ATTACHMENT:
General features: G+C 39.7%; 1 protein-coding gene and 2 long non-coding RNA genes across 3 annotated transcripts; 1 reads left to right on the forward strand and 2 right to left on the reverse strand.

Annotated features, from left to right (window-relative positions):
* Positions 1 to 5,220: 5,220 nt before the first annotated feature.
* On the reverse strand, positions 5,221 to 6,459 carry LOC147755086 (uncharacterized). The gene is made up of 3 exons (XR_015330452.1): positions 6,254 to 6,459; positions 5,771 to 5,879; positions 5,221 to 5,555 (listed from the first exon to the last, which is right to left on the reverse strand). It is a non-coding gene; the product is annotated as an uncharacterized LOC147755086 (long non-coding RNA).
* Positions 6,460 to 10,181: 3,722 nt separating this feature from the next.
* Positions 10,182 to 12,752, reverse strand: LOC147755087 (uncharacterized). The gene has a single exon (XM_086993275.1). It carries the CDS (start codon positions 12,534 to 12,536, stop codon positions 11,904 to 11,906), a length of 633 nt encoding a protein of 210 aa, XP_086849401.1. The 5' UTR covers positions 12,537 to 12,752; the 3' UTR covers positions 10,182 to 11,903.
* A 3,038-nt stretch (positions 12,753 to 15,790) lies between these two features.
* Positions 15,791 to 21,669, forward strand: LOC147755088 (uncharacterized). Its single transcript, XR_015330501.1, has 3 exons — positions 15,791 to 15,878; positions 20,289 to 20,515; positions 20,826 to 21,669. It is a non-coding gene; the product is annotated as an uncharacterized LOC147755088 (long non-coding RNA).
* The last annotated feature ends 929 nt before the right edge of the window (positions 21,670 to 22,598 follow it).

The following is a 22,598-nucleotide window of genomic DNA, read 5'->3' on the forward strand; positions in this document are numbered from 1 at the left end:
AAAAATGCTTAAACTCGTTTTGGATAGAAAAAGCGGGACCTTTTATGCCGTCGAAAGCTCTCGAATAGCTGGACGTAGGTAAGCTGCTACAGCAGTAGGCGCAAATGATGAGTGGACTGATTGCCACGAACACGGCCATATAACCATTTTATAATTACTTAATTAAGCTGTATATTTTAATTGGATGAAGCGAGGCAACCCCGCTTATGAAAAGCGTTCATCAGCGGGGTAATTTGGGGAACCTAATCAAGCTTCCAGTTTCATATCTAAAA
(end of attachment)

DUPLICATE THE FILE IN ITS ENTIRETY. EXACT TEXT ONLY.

General features: G+C 39.7%; 1 protein-coding gene and 2 long non-coding RNA genes across 3 annotated transcripts; 1 reads left to right on the forward strand and 2 right to left on the reverse strand.

Annotated features, from left to right (window-relative positions):
* Positions 1 to 5,220: 5,220 nt before the first annotated feature.
* On the reverse strand, positions 5,221 to 6,459 carry LOC147755086 (uncharacterized). The gene is made up of 3 exons (XR_015330452.1): positions 6,254 to 6,459; positions 5,771 to 5,879; positions 5,221 to 5,555 (listed from the first exon to the last, which is right to left on the reverse strand). It is a non-coding gene; the product is annotated as an uncharacterized LOC147755086 (long non-coding RNA).
* Positions 6,460 to 10,181: 3,722 nt separating this feature from the next.
* Positions 10,182 to 12,752, reverse strand: LOC147755087 (uncharacterized). The gene has a single exon (XM_086993275.1). It carries the CDS (start codon positions 12,534 to 12,536, stop codon positions 11,904 to 11,906), a length of 633 nt encoding a protein of 210 aa, XP_086849401.1. The 5' UTR covers positions 12,537 to 12,752; the 3' UTR covers positions 10,182 to 11,903.
* A 3,038-nt stretch (positions 12,753 to 15,790) lies between these two features.
* Positions 15,791 to 21,669, forward strand: LOC147755088 (uncharacterized). Its single transcript, XR_015330501.1, has 3 exons — positions 15,791 to 15,878; positions 20,289 to 20,515; positions 20,826 to 21,669. It is a non-coding gene; the product is annotated as an uncharacterized LOC147755088 (long non-coding RNA).
* The last annotated feature ends 929 nt before the right edge of the window (positions 21,670 to 22,598 follow it).

The following is a 22,598-nucleotide window of genomic DNA, read 5'->3' on the forward strand; positions in this document are numbered from 1 at the left end:
AAAAATGCTTAAACTCGTTTTGGATAGAAAAAGCGGGACCTTTTATGCCGTCGAAAGCTCTCGAATAGCTGGACGTAGGTAAGCTGCTACAGCAGTAGGCGCAAATGATGAGTGGACTGATTGCCACGAACACGGCCATATAACCATTTTATAATTACTTAATTAAGCTGTATATTTTAATTGGATGAAGCGAGGCAACCCCGCTTATGAAAAGCGTTCATCAGCGGGGTAATTTGGGGAACCTAATCAAGCTTCCAGTTTCATATCTAAAA